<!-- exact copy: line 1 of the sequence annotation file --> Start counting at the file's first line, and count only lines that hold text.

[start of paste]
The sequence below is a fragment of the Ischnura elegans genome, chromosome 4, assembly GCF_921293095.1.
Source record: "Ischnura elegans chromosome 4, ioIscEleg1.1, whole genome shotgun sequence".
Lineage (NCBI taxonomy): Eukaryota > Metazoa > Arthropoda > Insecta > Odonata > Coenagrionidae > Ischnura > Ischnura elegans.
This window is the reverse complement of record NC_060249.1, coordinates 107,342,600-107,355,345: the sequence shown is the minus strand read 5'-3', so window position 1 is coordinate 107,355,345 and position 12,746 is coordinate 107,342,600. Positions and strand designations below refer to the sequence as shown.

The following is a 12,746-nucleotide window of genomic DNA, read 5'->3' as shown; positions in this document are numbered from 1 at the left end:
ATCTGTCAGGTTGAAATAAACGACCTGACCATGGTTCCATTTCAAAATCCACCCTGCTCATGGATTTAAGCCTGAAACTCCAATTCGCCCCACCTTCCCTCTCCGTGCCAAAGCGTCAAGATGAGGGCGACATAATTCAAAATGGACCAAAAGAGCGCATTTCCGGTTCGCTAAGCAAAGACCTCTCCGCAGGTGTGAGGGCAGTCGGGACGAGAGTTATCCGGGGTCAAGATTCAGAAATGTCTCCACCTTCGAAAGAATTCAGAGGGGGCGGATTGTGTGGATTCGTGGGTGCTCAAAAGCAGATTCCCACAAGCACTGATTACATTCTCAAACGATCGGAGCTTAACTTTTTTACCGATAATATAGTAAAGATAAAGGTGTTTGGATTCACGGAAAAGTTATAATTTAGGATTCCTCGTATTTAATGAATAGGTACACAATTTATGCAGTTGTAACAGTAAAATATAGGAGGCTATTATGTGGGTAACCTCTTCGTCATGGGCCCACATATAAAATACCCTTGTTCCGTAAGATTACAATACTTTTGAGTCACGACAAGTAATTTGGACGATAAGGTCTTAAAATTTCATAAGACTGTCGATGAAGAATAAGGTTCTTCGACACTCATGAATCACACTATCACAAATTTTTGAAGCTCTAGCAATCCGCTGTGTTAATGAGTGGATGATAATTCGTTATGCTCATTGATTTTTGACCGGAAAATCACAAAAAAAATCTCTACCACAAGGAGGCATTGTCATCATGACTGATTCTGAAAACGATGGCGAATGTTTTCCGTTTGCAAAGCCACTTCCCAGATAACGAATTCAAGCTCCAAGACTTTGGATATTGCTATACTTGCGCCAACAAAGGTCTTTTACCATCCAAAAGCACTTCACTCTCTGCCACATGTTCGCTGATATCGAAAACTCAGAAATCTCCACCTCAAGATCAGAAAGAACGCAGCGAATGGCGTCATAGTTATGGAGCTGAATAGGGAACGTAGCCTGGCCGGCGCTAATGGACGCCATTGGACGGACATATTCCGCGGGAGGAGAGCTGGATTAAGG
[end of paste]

The sequence below is a fragment of the Ischnura elegans genome, chromosome 4, assembly GCF_921293095.1.